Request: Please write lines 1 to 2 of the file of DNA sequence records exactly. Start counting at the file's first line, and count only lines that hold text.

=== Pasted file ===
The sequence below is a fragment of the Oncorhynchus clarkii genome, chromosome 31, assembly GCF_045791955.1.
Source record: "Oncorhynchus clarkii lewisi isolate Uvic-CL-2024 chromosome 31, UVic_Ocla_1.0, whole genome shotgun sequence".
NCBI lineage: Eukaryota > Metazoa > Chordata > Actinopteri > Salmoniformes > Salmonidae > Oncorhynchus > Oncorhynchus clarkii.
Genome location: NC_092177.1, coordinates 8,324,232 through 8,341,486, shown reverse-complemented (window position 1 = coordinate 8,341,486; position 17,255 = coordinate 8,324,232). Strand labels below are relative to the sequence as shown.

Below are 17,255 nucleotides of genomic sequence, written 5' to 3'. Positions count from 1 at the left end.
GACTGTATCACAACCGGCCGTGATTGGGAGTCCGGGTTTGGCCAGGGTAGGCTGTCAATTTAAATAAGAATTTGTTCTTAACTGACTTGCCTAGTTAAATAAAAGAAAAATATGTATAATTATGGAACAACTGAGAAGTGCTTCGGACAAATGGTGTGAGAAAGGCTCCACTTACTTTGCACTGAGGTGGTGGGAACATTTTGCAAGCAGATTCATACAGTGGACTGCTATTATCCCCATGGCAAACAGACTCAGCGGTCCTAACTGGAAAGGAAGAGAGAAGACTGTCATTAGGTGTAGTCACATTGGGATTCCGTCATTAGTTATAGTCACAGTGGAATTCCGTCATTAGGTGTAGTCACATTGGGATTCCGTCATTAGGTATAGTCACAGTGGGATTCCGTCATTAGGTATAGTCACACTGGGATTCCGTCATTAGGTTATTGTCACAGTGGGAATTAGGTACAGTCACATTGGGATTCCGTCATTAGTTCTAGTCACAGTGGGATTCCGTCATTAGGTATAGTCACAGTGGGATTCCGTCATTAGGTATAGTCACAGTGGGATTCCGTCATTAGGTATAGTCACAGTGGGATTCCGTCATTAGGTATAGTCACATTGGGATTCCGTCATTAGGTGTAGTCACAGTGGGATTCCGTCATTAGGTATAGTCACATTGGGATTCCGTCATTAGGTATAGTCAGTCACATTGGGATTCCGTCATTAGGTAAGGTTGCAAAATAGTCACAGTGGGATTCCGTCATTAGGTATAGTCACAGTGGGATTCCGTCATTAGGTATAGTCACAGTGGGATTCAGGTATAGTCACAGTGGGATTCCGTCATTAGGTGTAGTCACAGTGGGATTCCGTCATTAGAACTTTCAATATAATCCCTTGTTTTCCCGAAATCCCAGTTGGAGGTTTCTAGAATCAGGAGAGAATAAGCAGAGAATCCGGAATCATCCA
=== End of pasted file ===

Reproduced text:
The sequence below is a fragment of the Oncorhynchus clarkii genome, chromosome 31, assembly GCF_045791955.1.
Source record: "Oncorhynchus clarkii lewisi isolate Uvic-CL-2024 chromosome 31, UVic_Ocla_1.0, whole genome shotgun sequence".